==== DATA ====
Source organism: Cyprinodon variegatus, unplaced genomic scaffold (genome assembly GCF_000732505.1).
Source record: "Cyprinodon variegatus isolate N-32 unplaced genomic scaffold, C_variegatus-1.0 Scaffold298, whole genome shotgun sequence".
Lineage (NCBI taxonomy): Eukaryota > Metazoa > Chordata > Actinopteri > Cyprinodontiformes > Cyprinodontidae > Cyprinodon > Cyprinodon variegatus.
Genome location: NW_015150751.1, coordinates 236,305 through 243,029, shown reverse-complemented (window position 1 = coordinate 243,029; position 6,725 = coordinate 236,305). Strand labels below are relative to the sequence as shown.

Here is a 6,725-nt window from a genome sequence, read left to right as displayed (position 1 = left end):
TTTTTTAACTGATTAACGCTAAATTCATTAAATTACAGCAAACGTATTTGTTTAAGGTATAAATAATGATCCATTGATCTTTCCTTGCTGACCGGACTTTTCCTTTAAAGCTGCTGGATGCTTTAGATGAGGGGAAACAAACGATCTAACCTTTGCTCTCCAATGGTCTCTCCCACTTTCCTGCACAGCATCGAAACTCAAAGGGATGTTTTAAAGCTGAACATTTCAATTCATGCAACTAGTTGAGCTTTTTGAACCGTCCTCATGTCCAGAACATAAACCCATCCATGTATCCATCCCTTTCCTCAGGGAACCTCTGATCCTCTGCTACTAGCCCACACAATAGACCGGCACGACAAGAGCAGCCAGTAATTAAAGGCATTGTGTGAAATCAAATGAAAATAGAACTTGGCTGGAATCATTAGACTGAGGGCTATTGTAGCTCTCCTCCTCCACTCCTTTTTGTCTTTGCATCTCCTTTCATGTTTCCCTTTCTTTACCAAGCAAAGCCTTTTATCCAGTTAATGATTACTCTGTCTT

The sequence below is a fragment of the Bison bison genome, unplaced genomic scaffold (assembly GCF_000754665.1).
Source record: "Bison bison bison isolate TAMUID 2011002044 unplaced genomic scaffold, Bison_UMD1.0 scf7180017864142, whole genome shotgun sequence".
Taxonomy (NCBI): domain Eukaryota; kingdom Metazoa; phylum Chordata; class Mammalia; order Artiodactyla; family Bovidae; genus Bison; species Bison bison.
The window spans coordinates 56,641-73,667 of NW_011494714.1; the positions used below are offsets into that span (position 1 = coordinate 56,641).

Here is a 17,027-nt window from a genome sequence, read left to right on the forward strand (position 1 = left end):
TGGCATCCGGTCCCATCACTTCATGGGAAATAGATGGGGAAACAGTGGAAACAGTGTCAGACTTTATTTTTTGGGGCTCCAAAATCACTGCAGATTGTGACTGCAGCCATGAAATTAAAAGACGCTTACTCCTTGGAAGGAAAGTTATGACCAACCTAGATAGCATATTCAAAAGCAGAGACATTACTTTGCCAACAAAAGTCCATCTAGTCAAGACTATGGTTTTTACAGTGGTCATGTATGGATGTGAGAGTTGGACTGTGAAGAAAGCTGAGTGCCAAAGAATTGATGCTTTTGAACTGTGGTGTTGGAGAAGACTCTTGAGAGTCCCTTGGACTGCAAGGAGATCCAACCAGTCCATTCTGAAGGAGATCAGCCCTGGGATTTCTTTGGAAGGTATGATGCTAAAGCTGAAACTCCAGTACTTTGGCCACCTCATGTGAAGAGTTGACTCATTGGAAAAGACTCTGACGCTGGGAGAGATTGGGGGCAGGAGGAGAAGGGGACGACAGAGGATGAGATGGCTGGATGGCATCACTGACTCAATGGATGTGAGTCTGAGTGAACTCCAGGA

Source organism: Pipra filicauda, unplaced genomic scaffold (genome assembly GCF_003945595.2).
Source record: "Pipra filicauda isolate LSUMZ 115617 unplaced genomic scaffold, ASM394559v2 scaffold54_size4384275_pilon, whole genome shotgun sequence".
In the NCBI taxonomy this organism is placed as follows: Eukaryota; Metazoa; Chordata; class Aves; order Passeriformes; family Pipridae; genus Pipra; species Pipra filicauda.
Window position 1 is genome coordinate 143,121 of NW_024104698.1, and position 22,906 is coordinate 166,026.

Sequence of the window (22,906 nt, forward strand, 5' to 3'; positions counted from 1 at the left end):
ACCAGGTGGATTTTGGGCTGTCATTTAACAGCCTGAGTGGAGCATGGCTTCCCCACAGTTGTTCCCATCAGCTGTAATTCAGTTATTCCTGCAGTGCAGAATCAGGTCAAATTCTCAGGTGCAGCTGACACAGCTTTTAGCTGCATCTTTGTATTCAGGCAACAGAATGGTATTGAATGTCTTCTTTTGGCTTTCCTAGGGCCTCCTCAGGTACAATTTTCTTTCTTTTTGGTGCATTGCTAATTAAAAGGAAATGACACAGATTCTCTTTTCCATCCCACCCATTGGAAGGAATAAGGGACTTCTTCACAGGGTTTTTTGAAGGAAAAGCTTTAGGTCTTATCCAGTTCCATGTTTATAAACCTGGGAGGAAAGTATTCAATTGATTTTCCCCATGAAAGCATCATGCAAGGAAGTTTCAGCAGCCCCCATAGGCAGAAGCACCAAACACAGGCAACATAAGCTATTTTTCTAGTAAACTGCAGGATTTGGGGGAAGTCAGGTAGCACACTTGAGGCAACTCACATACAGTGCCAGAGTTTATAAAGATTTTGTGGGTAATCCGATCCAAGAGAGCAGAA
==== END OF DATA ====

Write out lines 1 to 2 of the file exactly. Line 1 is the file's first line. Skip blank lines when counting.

Source organism: Cyprinodon variegatus, unplaced genomic scaffold (genome assembly GCF_000732505.1).
Source record: "Cyprinodon variegatus isolate N-32 unplaced genomic scaffold, C_variegatus-1.0 Scaffold298, whole genome shotgun sequence".